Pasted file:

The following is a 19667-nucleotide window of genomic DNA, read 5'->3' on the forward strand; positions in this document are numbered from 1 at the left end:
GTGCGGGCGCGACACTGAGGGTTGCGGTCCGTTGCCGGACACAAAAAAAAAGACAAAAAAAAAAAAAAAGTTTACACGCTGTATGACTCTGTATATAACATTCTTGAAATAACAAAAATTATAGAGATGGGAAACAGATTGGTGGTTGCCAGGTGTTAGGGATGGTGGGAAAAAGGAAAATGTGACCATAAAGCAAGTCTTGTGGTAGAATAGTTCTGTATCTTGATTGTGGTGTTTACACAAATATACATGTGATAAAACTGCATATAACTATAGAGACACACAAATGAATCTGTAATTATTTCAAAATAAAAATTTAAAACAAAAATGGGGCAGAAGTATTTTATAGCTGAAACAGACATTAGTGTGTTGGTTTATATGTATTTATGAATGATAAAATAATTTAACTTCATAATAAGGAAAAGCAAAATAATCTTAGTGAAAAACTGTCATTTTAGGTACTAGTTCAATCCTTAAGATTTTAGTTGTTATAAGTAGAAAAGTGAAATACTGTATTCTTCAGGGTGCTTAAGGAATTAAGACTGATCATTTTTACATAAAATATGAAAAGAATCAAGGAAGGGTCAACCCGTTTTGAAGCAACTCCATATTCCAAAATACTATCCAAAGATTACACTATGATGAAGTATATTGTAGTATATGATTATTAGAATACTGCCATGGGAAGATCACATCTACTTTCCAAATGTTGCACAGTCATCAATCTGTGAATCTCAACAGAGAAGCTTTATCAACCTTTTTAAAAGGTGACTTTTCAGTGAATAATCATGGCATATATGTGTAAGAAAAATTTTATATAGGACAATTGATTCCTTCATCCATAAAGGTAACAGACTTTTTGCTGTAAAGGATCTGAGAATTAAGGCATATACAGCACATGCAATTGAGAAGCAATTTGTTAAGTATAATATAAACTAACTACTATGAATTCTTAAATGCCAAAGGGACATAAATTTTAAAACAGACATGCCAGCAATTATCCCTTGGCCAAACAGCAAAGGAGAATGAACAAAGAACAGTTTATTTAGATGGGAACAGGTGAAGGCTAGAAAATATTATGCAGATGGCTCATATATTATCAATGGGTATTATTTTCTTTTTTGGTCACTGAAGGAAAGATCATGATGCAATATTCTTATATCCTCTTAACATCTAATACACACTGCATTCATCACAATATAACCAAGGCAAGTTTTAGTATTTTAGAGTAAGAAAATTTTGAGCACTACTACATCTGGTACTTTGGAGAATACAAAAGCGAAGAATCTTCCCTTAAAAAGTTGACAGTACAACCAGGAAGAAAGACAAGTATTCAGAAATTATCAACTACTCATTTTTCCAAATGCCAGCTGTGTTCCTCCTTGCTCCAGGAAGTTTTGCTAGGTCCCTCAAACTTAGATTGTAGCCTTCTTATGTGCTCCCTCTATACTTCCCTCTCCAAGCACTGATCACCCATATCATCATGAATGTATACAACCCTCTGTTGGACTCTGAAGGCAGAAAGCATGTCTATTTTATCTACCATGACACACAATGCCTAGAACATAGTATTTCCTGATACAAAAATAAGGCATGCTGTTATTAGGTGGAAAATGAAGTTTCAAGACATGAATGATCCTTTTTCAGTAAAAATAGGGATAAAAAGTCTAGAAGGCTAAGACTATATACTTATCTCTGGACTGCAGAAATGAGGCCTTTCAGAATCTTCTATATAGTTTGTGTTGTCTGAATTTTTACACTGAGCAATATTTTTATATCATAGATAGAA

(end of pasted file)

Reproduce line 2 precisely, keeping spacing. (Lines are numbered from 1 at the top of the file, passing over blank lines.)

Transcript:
GTGCGGGCGCGACACTGAGGGTTGCGGTCCGTTGCCGGACACAAAAAAAAAGACAAAAAAAAAAAAAAAGTTTACACGCTGTATGACTCTGTATATAACATTCTTGAAATAACAAAAATTATAGAGATGGGAAACAGATTGGTGGTTGCCAGGTGTTAGGGATGGTGGGAAAAAGGAAAATGTGACCATAAAGCAAGTCTTGTGGTAGAATAGTTCTGTATCTTGATTGTGGTGTTTACACAAATATACATGTGATAAAACTGCATATAACTATAGAGACACACAAATGAATCTGTAATTATTTCAAAATAAAAATTTAAAACAAAAATGGGGCAGAAGTATTTTATAGCTGAAACAGACATTAGTGTGTTGGTTTATATGTATTTATGAATGATAAAATAATTTAACTTCATAATAAGGAAAAGCAAAATAATCTTAGTGAAAAACTGTCATTTTAGGTACTAGTTCAATCCTTAAGATTTTAGTTGTTATAAGTAGAAAAGTGAAATACTGTATTCTTCAGGGTGCTTAAGGAATTAAGACTGATCATTTTTACATAAAATATGAAAAGAATCAAGGAAGGGTCAACCCGTTTTGAAGCAACTCCATATTCCAAAATACTATCCAAAGATTACACTATGATGAAGTATATTGTAGTATATGATTATTAGAATACTGCCATGGGAAGATCACATCTACTTTCCAAATGTTGCACAGTCATCAATCTGTGAATCTCAACAGAGAAGCTTTATCAACCTTTTTAAAAGGTGACTTTTCAGTGAATAATCATGGCATATATGTGTAAGAAAAATTTTATATAGGACAATTGATTCCTTCATCCATAAAGGTAACAGACTTTTTGCTGTAAAGGATCTGAGAATTAAGGCATATACAGCACATGCAATTGAGAAGCAATTTGTTAAGTATAATATAAACTAACTACTATGAATTCTTAAATGCCAAAGGGACATAAATTTTAAAACAGACATGCCAGCAATTATCCCTTGGCCAAACAGCAAAGGAGAATGAACAAAGAACAGTTTATTTAGATGGGAACAGGTGAAGGCTAGAAAATATTATGCAGATGGCTCATATATTATCAATGGGTATTATTTTCTTTTTTGGTCACTGAAGGAAAGATCATGATGCAATATTCTTATATCCTCTTAACATCTAATACACACTGCATTCATCACAATATAACCAAGGCAAGTTTTAGTATTTTAGAGTAAGAAAATTTTGAGCACTACTACATCTGGTACTTTGGAGAATACAAAAGCGAAGAATCTTCCCTTAAAAAGTTGACAGTACAACCAGGAAGAAAGACAAGTATTCAGAAATTATCAACTACTCATTTTTCCAAATGCCAGCTGTGTTCCTCCTTGCTCCAGGAAGTTTTGCTAGGTCCCTCAAACTTAGATTGTAGCCTTCTTATGTGCTCCCTCTATACTTCCCTCTCCAAGCACTGATCACCCATATCATCATGAATGTATACAACCCTCTGTTGGACTCTGAAGGCAGAAAGCATGTCTATTTTATCTACCATGACACACAATGCCTAGAACATAGTATTTCCTGATACAAAAATAAGGCATGCTGTTATTAGGTGGAAAATGAAGTTTCAAGACATGAATGATCCTTTTTCAGTAAAAATAGGGATAAAAAGTCTAGAAGGCTAAGACTATATACTTATCTCTGGACTGCAGAAATGAGGCCTTTCAGAATCTTCTATATAGTTTGTGTTGTCTGAATTTTTACACTGAGCAATATTTTTATATCATAGATAGAA